Why Is Alignment Important?

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Why Is Alignment Important?

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True Health starts with an aligned spine

The human body craves alignment. We work most efficiently when we are aligned. Ideally our bones should be supporting our weight (not our muscles) but when we lose normal alignment – the muscles pick up the slack which results in muscle strains, sprains, and tears. When we lose proper alignment we see joints begin to break down or wear out – due to uneven weight distribution.

Anyone who has ever driven and maintained an automobile for an extended period of time has likely dealt with an alignment problem. The effects of a simple curb nudge, fender-bender or direct collision may create a misalignment that is not immediately obvious. Our bodies are very much like automobiles – and we may not realize that our own alignment is off until an ankle sprain leads to knee trouble or the occasional ache develops into chronic pain or worse yet – we need a knee or hip replacement.

As chiropractors, we understand the human body is better able to deal with stressors when there is balance in the spine – allowing the nerve system to work free of any structural interference. The focus of chiropractic care is to keep the bones of the spine (vertebrae) in their proper relationships with each other, which enhances the function of the spine and nerve system in order to allow the body to fully express its maximum potential and work optimally.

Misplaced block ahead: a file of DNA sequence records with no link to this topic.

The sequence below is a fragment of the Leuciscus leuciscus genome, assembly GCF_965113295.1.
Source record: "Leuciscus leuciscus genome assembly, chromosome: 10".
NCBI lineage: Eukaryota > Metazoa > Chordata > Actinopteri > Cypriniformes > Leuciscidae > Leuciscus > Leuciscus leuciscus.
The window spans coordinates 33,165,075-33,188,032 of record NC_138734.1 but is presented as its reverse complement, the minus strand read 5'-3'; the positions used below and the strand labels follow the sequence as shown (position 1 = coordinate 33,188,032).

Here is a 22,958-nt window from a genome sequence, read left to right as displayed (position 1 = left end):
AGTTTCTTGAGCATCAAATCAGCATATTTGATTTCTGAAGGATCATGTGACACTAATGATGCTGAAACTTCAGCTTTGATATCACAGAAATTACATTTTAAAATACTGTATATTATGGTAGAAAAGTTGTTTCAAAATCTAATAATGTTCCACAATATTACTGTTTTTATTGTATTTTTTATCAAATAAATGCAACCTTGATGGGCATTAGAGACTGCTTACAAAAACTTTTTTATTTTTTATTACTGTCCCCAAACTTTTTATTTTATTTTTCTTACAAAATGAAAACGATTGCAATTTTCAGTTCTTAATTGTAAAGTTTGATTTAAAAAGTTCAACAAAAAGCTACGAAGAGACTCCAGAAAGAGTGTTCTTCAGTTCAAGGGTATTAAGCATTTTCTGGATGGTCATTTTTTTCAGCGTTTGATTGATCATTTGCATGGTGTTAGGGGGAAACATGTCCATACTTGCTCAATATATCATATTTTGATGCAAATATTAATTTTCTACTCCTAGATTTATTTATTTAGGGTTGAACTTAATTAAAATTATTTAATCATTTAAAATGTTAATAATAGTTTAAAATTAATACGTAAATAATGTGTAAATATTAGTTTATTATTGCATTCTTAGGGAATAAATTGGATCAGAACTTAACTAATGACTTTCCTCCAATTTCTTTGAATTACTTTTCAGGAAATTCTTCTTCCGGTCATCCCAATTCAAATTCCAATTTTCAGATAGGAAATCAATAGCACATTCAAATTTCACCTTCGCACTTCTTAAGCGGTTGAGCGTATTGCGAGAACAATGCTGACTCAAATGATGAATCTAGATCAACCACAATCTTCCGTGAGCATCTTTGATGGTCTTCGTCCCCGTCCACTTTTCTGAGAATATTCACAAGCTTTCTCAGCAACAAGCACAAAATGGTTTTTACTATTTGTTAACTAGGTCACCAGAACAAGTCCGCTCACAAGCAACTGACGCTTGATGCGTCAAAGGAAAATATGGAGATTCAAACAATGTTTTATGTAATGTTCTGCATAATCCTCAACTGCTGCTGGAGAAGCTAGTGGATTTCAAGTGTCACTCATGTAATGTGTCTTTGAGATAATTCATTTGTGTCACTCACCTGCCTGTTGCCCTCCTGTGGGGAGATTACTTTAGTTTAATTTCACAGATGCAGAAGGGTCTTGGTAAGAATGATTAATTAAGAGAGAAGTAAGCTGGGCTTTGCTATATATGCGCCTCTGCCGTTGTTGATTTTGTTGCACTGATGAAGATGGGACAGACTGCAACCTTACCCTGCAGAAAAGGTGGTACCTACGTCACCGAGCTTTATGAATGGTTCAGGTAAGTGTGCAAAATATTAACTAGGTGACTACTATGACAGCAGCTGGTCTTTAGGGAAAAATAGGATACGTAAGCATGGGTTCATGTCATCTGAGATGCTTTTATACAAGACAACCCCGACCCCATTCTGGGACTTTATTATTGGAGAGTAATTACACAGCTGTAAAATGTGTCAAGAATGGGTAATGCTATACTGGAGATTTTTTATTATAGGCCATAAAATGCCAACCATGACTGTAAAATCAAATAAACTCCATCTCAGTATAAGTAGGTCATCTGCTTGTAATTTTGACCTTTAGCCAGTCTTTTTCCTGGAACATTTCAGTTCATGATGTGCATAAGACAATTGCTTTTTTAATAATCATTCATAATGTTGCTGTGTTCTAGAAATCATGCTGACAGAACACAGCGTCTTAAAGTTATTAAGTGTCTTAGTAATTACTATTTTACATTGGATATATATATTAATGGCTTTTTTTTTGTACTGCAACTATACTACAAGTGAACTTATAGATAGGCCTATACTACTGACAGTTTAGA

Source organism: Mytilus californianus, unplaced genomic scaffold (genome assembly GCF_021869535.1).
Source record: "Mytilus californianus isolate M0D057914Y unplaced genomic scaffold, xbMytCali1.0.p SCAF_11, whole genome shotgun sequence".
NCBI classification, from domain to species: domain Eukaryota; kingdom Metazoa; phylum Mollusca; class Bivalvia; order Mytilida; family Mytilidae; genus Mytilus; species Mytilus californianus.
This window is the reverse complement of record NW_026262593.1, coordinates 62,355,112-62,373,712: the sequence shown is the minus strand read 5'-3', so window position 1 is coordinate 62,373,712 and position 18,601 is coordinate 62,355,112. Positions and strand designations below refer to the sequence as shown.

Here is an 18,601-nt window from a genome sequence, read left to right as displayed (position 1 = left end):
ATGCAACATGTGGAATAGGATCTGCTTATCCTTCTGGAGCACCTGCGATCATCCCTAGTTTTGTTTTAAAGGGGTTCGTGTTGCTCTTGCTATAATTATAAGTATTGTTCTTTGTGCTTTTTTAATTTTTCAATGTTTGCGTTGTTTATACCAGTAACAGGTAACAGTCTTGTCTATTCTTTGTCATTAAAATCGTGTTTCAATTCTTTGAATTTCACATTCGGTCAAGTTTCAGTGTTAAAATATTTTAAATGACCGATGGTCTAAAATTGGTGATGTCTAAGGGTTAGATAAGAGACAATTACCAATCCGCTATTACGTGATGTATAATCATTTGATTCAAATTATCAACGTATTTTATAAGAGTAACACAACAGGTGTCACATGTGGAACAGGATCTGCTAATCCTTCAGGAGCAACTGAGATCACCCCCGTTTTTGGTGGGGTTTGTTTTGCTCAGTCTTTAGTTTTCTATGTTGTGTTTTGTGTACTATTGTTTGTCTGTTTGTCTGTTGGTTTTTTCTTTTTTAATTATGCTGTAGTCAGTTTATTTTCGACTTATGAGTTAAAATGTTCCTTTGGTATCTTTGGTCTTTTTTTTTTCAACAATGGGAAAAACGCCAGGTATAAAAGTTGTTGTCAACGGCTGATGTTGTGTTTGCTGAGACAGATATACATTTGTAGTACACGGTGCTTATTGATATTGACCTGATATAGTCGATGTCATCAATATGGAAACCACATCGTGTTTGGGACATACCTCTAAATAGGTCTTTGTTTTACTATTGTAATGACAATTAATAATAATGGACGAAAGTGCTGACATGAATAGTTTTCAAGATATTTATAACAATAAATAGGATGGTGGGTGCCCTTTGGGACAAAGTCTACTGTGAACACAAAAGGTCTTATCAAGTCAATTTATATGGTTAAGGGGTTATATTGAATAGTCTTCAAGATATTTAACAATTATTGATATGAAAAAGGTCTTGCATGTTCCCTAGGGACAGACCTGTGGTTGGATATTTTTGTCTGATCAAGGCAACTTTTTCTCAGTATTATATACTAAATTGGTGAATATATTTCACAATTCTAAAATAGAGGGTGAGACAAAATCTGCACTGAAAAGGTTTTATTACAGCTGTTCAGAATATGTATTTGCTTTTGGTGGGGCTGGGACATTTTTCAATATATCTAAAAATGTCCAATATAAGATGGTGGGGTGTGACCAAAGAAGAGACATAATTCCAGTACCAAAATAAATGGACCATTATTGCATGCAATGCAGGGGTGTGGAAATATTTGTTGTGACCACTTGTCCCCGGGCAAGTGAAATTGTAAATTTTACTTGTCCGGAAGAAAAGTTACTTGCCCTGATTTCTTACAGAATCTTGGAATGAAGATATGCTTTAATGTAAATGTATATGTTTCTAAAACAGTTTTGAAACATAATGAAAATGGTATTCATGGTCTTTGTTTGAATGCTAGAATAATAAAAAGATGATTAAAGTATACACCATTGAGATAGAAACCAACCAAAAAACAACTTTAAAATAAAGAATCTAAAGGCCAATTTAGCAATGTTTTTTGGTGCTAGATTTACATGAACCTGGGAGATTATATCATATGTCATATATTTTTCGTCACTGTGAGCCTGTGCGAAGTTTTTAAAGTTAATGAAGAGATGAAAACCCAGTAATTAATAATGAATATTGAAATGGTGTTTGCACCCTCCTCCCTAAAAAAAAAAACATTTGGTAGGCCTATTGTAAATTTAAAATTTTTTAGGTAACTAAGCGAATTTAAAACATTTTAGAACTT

When the vertebral joints lose proper positioning and alignment (structure), it leads to abnormal motion and movement – which affects how the brain communicates with the body (altering the firing pattern in the central nervous system = nerve interference). This altered communication can affect your entire body, even your immune system. Chiropractic care is designed to reduce this nerve interference, which then permits your body to assume its true, healthful vigor.

During the examination on your first visit to our practice, we use a number of tools and techniques to determine the presence and extent of any misalignments in your spine.

Bilateral scales– Two scales, set up side-by-side, determine if there are differences in weight distribution, between the left and right sides of your body.

Leg length tests– A contracted leg, causing one leg to appear shorter than the other can be a common sign of spinal misalignment.

Gait – We may have you walk as we notice any pelvic or spinal abnormalities that affect your stride or the way your heels strike the floor.

Range of Motion (Bending/Rotation) – Bending in different directions and at different angles can reveal spinal problems such as inflexibility or scoliosis. Restricted movement when turning your head to the right or left can be a significant clue that misalignments are present.

Posture – Checking your posture from the side can reveal a forward leaning head and other postural distortions. From behind, a high shoulder or hip may be noticed.

In the early, easiest-to-correct stages, spinal misalignments often produce no noticeable symptoms. Yet. A spinal checkup in our practice can reveal problem areas that we can address before they become headaches, back pain or more serious health issues.

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